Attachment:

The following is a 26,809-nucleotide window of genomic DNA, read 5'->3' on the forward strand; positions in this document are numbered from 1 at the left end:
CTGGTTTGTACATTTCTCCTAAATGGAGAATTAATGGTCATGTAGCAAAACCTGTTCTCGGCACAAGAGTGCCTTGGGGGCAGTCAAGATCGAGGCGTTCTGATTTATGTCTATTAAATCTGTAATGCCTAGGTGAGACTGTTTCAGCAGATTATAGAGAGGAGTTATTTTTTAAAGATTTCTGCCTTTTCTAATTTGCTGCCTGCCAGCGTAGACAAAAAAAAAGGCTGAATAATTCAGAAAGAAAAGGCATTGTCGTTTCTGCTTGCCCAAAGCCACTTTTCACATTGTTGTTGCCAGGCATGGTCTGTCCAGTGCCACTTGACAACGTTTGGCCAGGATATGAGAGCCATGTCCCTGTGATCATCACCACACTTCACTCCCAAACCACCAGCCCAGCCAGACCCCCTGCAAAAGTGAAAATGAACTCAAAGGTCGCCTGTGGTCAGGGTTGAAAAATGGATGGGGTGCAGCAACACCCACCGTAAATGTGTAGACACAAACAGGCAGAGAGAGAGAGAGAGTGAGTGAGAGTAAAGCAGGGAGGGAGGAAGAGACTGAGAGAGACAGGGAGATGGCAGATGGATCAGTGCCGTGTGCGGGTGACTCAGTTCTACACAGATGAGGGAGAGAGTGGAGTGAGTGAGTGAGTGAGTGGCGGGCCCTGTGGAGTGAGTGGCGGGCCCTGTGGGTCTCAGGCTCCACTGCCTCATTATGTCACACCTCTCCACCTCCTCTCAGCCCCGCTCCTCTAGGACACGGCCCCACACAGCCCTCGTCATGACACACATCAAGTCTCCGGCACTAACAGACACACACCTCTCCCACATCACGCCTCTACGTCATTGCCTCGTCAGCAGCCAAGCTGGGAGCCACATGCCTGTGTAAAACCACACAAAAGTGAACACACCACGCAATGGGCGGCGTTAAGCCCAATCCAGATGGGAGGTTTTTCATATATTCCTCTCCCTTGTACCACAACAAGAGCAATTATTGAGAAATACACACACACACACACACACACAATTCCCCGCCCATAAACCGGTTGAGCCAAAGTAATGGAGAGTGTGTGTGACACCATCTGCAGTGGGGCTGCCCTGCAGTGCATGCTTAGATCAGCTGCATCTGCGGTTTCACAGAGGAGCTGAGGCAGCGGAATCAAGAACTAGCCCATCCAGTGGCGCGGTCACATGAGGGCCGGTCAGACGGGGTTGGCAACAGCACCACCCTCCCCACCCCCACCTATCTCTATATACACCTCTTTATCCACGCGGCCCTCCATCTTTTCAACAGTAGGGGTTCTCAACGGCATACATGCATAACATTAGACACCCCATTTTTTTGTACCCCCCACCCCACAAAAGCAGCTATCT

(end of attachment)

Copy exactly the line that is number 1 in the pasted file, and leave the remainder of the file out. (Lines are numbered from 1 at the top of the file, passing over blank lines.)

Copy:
The following is a 26,809-nucleotide window of genomic DNA, read 5'->3' on the forward strand; positions in this document are numbered from 1 at the left end: